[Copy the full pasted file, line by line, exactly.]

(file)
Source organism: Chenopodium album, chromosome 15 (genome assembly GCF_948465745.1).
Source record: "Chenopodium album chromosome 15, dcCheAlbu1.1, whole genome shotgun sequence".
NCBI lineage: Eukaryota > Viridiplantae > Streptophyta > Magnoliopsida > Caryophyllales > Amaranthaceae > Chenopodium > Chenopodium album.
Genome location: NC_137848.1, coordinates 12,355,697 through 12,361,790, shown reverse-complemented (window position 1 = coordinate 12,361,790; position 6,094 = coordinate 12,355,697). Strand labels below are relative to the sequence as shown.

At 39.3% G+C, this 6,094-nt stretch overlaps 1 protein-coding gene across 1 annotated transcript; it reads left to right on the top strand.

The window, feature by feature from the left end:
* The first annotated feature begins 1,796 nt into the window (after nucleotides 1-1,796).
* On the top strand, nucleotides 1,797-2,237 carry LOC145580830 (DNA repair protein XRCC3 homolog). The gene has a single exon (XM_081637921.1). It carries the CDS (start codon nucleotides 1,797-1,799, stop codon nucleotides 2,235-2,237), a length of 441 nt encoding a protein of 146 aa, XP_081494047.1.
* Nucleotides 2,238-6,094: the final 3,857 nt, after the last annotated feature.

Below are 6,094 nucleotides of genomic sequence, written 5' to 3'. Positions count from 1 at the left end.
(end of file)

Source organism: Chenopodium album, chromosome 15 (genome assembly GCF_948465745.1).
Source record: "Chenopodium album chromosome 15, dcCheAlbu1.1, whole genome shotgun sequence".
NCBI lineage: Eukaryota > Viridiplantae > Streptophyta > Magnoliopsida > Caryophyllales > Amaranthaceae > Chenopodium > Chenopodium album.
Genome location: NC_137848.1, coordinates 12,355,697 through 12,361,790, shown reverse-complemented (window position 1 = coordinate 12,361,790; position 6,094 = coordinate 12,355,697). Strand labels below are relative to the sequence as shown.

At 39.3% G+C, this 6,094-nt stretch overlaps 1 protein-coding gene across 1 annotated transcript; it reads left to right on the top strand.

The window, feature by feature from the left end:
* The first annotated feature begins 1,796 nt into the window (after nucleotides 1-1,796).
* On the top strand, nucleotides 1,797-2,237 carry LOC145580830 (DNA repair protein XRCC3 homolog). The gene has a single exon (XM_081637921.1). It carries the CDS (start codon nucleotides 1,797-1,799, stop codon nucleotides 2,235-2,237), a length of 441 nt encoding a protein of 146 aa, XP_081494047.1.
* Nucleotides 2,238-6,094: the final 3,857 nt, after the last annotated feature.

Below are 6,094 nucleotides of genomic sequence, written 5' to 3'. Positions count from 1 at the left end.